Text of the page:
Next, tribal officials considered suing the mining companies. But a legal consultant advised that victory was unlikely because the firms had operated and departed with government approval.
Running short of options, the tribe pinned its hopes on Superfund.
The 1980 law gave the EPA power to identify the worst toxic-waste sites and force polluters to pay for cleanup, health studies, clinics, maintenance and monitoring. If no polluters could be found, EPA could pay for the cleanup from its $1.6-billion trust.
To get a site on Superfund's priority list, the tribe had to document the pollution. So staff members of the Navajo environmental commission, established in 1972, went from mine to mine, assessing contamination levels.
As they drove near New Mexico's Haystack Butte in 1990, their radiation detector began beeping. They determined that the radiation was coming from two mining complexes just outside the reservation. More than 50 Navajos lived within half a mile. Inspectors from the federal Centers for Disease Control and Prevention declared a health emergency.
Determining who was responsible for the contamination proved arduous. Most of the mine operators had vanished. The Department of Energy paid to clean a part of the site once leased by the Atomic Energy Commission. Another portion was owned by the Atchison, Topeka & Santa Fe Railway. A subsidiary had mined there, and the railroad agreed to pay for cleanup.
The EPA did not pursue any other companies and ultimately paid for the balance of the cleanup — $500,000. The work was finished in 1992.
Sadie Hoskie, then the Navajo environmental administrator, figured there had to be another way. Restoring the reservation one mine at a time would take too long.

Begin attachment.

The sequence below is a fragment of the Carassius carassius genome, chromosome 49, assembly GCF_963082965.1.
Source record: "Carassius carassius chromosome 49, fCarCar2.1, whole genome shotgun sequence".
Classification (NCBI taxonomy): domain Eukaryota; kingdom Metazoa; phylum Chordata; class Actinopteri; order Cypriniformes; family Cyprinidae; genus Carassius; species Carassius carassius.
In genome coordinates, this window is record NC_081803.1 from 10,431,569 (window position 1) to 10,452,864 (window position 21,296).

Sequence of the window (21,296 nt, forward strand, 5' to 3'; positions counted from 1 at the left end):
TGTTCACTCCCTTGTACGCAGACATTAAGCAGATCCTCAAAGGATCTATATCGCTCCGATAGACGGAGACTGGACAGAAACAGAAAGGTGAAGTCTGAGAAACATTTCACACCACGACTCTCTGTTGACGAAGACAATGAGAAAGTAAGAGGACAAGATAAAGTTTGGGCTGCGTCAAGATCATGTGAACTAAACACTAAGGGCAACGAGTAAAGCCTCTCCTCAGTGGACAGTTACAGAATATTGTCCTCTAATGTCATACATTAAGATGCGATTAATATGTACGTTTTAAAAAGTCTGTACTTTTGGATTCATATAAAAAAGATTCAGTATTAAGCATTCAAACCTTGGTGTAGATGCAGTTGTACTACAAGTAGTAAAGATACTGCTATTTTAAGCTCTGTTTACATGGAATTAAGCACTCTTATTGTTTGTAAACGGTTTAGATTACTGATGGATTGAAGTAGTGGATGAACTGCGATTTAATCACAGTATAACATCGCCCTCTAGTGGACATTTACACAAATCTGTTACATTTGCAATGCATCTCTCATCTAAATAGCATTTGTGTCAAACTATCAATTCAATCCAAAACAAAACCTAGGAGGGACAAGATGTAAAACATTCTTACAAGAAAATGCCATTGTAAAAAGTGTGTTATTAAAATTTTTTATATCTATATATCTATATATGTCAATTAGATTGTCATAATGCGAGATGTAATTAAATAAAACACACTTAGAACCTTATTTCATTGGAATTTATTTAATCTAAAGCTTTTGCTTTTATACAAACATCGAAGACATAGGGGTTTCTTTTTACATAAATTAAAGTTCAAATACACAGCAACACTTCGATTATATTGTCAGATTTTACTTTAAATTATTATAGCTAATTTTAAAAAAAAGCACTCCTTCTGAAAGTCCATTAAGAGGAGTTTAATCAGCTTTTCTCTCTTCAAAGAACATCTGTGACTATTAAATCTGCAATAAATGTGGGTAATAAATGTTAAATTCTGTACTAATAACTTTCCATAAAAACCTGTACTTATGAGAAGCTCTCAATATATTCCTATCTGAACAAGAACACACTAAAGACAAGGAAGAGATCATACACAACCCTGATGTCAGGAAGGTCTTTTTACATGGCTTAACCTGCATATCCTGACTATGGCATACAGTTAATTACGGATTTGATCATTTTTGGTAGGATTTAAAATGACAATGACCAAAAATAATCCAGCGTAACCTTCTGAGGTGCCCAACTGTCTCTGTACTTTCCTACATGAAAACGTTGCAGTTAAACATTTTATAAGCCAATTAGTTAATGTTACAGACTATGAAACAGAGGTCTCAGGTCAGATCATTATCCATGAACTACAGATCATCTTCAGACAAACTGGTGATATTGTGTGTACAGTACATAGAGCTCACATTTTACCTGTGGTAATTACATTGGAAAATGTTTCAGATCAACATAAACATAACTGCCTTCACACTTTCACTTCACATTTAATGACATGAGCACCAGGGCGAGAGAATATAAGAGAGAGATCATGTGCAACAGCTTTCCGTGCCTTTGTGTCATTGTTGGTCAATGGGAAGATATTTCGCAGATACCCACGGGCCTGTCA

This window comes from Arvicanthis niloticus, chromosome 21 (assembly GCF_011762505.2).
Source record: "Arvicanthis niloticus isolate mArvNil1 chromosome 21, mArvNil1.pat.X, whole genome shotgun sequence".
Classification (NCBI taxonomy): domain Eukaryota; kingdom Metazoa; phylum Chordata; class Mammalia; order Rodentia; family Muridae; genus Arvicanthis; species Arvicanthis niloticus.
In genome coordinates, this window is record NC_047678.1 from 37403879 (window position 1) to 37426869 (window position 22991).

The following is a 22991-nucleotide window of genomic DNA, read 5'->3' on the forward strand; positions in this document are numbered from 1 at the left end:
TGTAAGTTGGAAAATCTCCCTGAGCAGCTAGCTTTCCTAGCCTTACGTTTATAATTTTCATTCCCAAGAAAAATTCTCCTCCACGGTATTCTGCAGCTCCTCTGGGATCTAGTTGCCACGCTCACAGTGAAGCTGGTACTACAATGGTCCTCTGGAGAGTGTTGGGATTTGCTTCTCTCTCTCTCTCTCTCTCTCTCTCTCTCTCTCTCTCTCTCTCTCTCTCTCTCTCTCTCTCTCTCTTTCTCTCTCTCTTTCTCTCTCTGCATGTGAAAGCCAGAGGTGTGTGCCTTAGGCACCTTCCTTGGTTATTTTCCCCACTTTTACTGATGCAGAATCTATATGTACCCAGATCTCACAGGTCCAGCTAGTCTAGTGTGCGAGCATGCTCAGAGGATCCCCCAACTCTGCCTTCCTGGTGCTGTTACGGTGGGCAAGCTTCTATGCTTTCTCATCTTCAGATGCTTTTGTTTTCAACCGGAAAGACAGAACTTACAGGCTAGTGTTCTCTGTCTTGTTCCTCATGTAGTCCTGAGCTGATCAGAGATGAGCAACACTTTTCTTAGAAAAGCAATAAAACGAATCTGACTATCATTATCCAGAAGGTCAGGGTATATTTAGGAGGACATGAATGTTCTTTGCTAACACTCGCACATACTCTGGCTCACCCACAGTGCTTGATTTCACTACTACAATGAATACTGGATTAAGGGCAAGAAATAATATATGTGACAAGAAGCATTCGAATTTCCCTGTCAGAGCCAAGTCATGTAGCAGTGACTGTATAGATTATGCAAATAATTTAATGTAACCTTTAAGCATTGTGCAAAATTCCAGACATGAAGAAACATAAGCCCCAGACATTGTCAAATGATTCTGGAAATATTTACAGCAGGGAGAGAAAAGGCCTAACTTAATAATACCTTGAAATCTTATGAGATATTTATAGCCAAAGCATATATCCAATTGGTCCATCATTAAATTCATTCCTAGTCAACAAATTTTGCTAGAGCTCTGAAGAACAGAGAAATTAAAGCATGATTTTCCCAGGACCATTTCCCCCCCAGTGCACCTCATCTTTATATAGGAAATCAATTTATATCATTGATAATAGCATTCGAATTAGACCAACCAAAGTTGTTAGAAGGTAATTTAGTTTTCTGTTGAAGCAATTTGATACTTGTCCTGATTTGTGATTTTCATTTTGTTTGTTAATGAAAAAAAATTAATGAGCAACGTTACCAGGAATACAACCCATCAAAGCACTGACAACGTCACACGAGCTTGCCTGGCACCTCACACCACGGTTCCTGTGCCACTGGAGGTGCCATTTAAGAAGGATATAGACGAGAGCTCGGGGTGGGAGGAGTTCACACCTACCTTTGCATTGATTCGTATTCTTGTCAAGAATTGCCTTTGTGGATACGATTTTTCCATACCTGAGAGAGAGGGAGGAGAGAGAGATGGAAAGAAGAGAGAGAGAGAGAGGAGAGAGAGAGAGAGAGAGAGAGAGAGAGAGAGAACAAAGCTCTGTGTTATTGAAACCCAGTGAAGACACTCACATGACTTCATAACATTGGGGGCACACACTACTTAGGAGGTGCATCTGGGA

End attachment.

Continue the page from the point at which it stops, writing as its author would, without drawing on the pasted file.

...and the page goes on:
"We were concerned about the health impacts on the people," recalled Hoskie, who was working for the Navajos while on leave from a position at the EPA. "Their daily lives were not as safe as they believed."
In 1993, Hoskie went to Washington to complain. She told members of two House subcommittees that the Navajos wanted "speedy, thorough and permanent remediation of all sites."
Of 42 abandoned mines investigated by her staff, 28 were hazardous under Superfund criteria. But none had made it onto the national priority list — a sought-after status that all but assured the EPA would put its money and muscle behind a cleanup.
The reservation's low population density worked against the Navajos in the Superfund ranking system. The process "has proven a failure and must be changed," Hoskie said.
Rep. George Miller (D-Martinez) criticized the "piecemeal and uncoordinated approach" that "fails to eliminate the radiation health hazard."
Bill Richardson, then a Democratic congressman from New Mexico and now the state's governor, said the work at Haystack Butte was "all well and good, but "there must be a final and complete way to address the problems of cleanup."